Publication update 16: Do conservation scientists need to work harder to get their research noticed?

Hey folks, remember this publication update?

Does Social Media 'Like' Conservation?

In that article, we talked about how we shared a facebook post that featured a turtle being abused, reached around 63,000 people within a few hours of its posting. The moral of the story was that sensational news such as those on animal abuse appeared to garner more attention from the public than news on conservation issues.

That article was led by one of Rimba’s researchers, Lahiru Wijedasa. But that wasn’t the last word…

Lahiru and other colleagues wanted to look at what kinds of news get into online media. Lahiru  linked up with a group of scientists, headed by Roman Carrasco, from the National University of Singapore. 

What they found was:

– Only a paltry 5% of articles in conservation journals are reported in online news.

What journal the study is published in has the greatest impact on which conservation research is featured, but news sites have the greatest impact on how popular an online article will be on Facebook and Twitter.

– Online news articles on climate change and charismatic  mammals with illustrations seemed to be more likely to be featured in the news and shared or liked on Facebook and Twitter.

Research by Lahiru & Co. showed that studies on charasmatic animals like tigers are more likely to get into the headlines!

The take-home message is that online technologies such as Twitter and Facebook offer new, but limited opportunities to accelerate communication between conservation scientists and the online public. The paper also suggests that conservation scientists need to do better to engage the general public to raise awareness on conservation issues. But is this really possible when the public is choosy about what issues they are interested in, as our Scientist article pointed out?

Just when you thought conservation scientists have their work already cut out for them!

Here’s a link to the abstract of the paper, and you can email Lahiru for a pdf:

Papworth, S.K., Nghiem, T.P.L., Chimalakonda, D., Posa, M.R.C., Wijedasa, L.S., Bickford, D. and Carrasco, L.R. (2015), Quantifying the role of online news in linking conservation research to Facebook and Twitter. Conservation Biology. doi: 10.1111/cobi.12455

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3 thoughts on “Publication update 16: Do conservation scientists need to work harder to get their research noticed?

  1. Thanks a lot for the comments, input, and suggestions – we really appreciate it! We certainly need more inter-disciplinary efforts in conservation, for sure!

  2. I have read the article.
    As a person who working on views and thought about wildlife, this is a good article.
    Worth for citation.

    You may be interested to look into Norm Activation Theory by Schwartz and have a little bit understanding on general theory of emotion by Maarten Jacobs. NAT can explain the likelihood that norms that can influence behaviour by activating their awareness of consequences and ascription of responsibility. In this case it is more likely to explain social norms influencing readers preferences.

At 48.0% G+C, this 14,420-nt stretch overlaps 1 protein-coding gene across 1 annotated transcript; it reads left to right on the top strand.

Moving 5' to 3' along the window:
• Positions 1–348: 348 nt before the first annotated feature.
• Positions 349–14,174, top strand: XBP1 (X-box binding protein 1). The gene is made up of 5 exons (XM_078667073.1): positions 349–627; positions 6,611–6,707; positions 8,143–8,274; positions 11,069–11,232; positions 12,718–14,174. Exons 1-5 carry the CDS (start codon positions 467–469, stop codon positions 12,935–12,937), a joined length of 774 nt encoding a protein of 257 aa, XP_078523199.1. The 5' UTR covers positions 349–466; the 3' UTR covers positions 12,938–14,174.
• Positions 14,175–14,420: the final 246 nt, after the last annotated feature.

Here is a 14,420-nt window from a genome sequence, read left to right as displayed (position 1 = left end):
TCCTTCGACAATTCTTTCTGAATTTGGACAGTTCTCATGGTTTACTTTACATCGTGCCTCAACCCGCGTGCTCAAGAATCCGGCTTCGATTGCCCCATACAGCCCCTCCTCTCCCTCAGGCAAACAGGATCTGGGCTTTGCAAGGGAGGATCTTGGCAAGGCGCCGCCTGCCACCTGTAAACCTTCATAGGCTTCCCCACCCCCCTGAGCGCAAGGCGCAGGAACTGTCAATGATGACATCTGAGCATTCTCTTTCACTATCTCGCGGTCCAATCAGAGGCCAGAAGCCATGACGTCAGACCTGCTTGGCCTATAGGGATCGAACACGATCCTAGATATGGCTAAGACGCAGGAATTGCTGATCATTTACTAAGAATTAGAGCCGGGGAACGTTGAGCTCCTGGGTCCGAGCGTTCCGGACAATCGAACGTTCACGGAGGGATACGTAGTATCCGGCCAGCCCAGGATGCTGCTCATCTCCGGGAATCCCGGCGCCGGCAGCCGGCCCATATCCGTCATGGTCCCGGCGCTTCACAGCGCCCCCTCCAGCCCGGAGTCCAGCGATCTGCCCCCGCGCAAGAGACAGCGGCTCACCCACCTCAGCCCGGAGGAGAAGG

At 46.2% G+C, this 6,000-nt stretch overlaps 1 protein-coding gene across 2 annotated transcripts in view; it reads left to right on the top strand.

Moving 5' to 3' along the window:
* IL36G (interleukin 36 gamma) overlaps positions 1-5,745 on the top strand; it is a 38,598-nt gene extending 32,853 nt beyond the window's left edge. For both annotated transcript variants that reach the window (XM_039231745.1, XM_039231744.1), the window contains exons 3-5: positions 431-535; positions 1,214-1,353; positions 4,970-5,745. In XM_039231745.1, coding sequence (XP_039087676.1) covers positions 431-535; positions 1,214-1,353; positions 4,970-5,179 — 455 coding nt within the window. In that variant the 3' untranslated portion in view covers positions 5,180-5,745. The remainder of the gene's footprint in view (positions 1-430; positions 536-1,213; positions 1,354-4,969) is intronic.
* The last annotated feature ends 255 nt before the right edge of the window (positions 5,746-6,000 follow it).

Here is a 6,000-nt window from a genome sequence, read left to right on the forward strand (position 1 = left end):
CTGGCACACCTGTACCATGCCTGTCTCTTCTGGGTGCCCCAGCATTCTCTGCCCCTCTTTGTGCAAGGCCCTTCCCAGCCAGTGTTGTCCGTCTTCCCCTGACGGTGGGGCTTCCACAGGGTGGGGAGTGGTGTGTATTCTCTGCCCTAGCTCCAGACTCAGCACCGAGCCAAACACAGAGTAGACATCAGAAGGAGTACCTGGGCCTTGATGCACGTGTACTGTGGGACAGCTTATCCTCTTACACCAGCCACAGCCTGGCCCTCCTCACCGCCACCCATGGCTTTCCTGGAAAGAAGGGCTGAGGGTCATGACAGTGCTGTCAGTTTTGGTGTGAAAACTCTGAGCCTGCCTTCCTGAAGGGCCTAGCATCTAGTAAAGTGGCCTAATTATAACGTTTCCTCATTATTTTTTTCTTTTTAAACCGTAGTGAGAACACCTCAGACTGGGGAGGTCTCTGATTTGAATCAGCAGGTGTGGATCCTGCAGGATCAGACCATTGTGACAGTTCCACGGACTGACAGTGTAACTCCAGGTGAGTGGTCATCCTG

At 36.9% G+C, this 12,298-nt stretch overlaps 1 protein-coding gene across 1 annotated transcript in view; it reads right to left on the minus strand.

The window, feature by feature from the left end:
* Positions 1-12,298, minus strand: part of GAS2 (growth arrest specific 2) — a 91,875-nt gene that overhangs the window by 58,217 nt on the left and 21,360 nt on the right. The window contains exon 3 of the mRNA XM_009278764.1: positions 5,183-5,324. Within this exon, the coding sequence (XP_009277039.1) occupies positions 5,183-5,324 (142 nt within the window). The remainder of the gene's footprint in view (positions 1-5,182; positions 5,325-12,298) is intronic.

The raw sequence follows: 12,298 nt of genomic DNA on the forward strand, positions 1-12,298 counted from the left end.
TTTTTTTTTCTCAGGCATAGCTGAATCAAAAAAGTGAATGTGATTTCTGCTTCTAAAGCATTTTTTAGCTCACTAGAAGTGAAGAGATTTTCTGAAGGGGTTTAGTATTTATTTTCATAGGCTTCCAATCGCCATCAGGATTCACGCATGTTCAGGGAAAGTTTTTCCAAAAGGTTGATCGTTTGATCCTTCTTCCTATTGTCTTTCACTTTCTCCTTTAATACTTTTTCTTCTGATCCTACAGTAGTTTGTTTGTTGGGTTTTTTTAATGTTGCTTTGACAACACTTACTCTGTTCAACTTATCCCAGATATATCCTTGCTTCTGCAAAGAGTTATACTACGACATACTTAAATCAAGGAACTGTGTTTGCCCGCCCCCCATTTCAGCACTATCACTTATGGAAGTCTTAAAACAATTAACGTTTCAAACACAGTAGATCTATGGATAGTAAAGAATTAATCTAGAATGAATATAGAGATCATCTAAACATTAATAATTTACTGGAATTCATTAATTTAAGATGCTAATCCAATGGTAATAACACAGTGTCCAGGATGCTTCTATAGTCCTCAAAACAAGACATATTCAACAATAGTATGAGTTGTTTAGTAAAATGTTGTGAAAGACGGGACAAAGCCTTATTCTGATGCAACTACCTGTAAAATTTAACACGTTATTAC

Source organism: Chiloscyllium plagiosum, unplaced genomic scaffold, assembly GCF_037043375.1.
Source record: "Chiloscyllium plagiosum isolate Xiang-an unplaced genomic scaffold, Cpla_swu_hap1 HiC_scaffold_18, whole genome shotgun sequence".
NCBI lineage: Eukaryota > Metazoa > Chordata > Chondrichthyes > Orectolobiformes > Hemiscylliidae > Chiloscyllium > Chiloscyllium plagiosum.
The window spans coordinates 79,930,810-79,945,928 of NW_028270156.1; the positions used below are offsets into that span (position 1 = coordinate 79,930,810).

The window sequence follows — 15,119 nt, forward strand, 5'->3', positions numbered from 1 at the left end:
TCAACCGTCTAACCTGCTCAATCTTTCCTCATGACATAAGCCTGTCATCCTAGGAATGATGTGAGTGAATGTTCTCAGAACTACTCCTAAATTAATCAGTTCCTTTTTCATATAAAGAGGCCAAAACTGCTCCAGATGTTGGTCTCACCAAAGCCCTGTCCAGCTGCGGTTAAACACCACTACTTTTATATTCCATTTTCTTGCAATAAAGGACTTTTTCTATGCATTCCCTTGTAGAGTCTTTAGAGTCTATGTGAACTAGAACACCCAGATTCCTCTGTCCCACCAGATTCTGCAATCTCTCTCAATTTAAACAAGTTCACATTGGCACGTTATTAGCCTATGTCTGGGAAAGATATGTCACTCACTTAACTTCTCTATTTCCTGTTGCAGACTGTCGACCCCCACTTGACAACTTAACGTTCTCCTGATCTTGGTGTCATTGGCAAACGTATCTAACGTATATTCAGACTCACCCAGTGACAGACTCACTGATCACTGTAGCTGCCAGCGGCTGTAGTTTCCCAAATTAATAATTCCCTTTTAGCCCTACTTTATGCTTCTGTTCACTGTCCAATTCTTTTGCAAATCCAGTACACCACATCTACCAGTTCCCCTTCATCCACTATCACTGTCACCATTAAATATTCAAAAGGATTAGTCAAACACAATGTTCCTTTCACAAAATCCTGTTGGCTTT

General emotion theory explained 6 mechanism that can influence human liking-disliking animal. Our mental disposition have general preference to like categories of animal (fear-relevant;disgust relevant;fear-irrelevant) depending on these mechanism. Although the categories might be vary among societies, it is an interesting point to explain its association with charismatic animal.
    I believe this paper is a concrete message to scientist to engage with colleague from different discipline (environmental – social scientist).
    Just my two cents.

  3. This is an interesting post and research article, especially as I am focused on communications for tiger conservation. You are right that most conservation scientists are not trained or tuned into what the general public wants. The fact that creative headlines and iconic animals, such as tigers, can get attention on Twitter and Facebook is not necessarily a bad thing, provided it is backed up by promoting wider awareness about deforestation and poaching. This is now happening in western media ( e.g. BBC website highlights wildlife crime and news on a regular basis) and NGOs such as UnitedforWildlife, WildAid and WWF are doing quite a good job. In Asia, the media and the general public are not as open to such news items, but with time, this can evolve, especially since the appeal of FB and Twitter is global. Conservation scientists need to realise that you need to use the right communication tools and media to create awareness, and a lenghty research article with lots of scientific jargon is never going to reach a huge audience. However, a catchy Tweet with a link for those who want to learn more may well create more awareness.As I keep on reminding my friends in field conservation, saving species in the 21st Century is all about people management and not species management. I hope this will soon be part of conservationists training globally.’Keep up the good work!

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